During a Tet holiday five years before, she gave birth to a baby girl at night in a deserted and cold local hospital. A slim nurse on duty took pity on her when she put the little thing into Y's arms with a sympathetical look. "Where's your husband?" or "Where's your mother?" and "Why has none of them been here these days to look after you and your little kid?" the midwife asked her. That was the first time Y had seen her 3-kilo baby girl. She named her Ly Ly or Mai Ly Ly in full denomination.

"Do you like that name of hers?" she asked the medical attendant.

"It sounds nice, yet it might make her unhappy later, according to our traditional custom and manner, of course. Why isn't it anything gentler to the ear like Nu, Hien or Nhai? I mean the flowers."

"Sorry that I couldn't do that at the time. What about yours?" Y asked.

"Thoi! My name's simply Thoi! It sounds laughable, doesn't it?"

"Not really! But in fact, it's also an exclamation word implying 'menace' or 'desperation.' In addition, it's the common order "stop" in the treasure of our language."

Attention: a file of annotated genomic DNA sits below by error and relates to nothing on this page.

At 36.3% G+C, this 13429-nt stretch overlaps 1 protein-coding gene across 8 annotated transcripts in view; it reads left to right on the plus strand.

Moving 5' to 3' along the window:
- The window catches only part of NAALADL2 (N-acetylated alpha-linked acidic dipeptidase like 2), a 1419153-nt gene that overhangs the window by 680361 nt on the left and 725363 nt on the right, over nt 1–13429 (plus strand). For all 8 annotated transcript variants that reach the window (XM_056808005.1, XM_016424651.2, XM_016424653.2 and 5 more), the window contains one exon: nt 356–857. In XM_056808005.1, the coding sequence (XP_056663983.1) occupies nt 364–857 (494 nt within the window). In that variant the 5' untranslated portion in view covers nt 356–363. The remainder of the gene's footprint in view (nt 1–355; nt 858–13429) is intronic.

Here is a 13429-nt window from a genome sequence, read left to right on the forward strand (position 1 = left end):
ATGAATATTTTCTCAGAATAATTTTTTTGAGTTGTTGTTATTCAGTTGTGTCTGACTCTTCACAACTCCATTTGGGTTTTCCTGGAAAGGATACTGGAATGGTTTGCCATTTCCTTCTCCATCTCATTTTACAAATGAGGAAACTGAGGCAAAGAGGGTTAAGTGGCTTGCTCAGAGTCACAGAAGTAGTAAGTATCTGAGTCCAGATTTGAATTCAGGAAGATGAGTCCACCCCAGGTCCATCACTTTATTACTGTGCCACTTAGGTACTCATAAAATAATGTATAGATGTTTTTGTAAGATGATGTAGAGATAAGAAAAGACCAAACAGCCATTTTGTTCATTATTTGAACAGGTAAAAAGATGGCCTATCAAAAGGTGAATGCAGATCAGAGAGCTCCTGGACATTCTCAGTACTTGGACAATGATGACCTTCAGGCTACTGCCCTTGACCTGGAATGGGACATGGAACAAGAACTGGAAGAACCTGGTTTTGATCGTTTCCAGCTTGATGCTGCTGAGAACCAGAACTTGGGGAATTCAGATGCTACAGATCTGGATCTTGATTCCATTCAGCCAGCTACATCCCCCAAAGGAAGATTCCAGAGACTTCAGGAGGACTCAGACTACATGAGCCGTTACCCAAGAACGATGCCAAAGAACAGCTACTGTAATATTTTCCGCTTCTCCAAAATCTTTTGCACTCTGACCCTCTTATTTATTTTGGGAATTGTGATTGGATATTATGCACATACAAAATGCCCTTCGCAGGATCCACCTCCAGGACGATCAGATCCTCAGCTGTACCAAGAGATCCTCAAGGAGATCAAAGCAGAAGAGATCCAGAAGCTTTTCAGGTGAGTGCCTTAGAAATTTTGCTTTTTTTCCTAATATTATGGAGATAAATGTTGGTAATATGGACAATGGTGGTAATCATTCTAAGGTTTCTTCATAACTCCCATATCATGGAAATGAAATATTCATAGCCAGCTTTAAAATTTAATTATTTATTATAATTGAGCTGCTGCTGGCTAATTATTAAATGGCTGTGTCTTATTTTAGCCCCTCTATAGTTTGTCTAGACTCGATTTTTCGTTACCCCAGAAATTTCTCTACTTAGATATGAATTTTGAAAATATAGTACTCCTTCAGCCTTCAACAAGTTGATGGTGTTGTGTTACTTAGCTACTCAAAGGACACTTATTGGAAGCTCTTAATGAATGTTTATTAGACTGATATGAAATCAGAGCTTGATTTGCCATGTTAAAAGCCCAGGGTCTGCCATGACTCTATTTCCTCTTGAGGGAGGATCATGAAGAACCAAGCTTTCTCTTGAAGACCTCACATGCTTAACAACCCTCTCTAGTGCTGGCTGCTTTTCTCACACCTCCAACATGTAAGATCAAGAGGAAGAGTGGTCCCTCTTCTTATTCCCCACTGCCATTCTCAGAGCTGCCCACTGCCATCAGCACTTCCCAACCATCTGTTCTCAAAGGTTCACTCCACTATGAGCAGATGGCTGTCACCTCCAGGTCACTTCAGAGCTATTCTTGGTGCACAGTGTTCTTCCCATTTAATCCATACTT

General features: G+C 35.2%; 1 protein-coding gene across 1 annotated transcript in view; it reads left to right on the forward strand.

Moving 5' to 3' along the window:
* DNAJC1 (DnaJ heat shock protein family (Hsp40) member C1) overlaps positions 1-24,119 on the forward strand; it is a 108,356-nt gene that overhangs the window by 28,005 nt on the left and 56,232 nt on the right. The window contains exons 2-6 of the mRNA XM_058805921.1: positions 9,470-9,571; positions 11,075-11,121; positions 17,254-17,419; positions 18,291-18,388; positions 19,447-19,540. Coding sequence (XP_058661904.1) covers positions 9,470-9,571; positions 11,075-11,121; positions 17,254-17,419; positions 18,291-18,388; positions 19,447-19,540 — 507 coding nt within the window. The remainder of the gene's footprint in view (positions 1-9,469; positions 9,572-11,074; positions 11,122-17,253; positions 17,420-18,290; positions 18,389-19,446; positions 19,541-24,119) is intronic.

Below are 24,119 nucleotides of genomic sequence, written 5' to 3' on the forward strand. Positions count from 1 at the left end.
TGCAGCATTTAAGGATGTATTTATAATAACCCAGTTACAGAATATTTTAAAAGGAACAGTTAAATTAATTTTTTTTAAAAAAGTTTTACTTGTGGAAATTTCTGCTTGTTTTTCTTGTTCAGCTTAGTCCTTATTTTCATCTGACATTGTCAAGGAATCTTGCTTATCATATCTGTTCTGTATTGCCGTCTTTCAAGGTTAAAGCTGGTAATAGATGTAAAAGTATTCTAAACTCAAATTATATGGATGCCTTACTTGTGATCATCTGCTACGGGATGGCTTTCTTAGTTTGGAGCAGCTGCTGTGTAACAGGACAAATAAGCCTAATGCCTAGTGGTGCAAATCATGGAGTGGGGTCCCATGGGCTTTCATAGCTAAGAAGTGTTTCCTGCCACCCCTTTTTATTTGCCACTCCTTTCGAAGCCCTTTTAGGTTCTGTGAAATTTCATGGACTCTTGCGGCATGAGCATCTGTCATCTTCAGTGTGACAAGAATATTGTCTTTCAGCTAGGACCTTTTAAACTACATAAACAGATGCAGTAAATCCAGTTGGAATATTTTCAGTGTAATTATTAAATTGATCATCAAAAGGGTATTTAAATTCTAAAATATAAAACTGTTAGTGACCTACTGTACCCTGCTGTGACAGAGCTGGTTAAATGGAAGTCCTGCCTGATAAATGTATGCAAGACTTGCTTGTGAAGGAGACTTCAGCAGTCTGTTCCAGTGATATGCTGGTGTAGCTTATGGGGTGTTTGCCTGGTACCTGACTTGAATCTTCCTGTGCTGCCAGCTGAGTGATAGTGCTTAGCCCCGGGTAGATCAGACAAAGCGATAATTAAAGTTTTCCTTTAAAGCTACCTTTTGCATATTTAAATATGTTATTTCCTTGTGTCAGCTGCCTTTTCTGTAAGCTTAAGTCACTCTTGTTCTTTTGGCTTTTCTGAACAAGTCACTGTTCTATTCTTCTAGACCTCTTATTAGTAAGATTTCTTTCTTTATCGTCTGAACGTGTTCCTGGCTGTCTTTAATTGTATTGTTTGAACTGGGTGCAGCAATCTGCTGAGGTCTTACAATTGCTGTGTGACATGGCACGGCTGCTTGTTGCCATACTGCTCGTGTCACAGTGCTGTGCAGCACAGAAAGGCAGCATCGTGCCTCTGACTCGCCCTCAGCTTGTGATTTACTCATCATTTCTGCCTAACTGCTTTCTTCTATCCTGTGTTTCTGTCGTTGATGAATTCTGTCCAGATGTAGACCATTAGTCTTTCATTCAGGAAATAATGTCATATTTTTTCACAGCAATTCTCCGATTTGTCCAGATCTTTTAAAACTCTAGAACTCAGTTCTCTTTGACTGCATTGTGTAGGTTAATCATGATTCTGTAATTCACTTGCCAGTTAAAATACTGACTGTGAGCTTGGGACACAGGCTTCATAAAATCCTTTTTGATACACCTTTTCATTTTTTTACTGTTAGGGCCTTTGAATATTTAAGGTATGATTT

Finally, the nurse told her the reason for that ridiculous name of hers.

"My mother had already got eight daughters while she was pregnant," the nurse told her. "Mum hoped that I would be a baby boy when I saw the light to continue the ancestral line of my father. Poor her! That dream never came true! On second thought, she called me Thoi (namely 'Stop'in this case) on the grounds that she could hardly give birth to anyone else, due to her old age and poor health. My full name was then Vu Thi Thoi," she concluded her lengthy story. In the cold post-natal department of the provincial hospital, the two women just chatted about this, that and the other. Y offered her a 500,000-dong banknote as a token of the New Year's lucky money but she refused it point-blank. As a midwife, year after year, Thoi had witnessed many expectant mothers'moments of happiness and suffering in her life full of hardship, self-pity and tiredness at work, now she only wanted to enjoy an early retirement. Yet, as luck would have it, her proposal was denied silently. For the past Tet periods she had to work hard as usual in order to earn more money for her son's schooling still in the senior secondary education. The boy did well at school and looked as handsome as his father and as gentle as his maternal grandmother. Therefore, Thoi also took pride in him very much.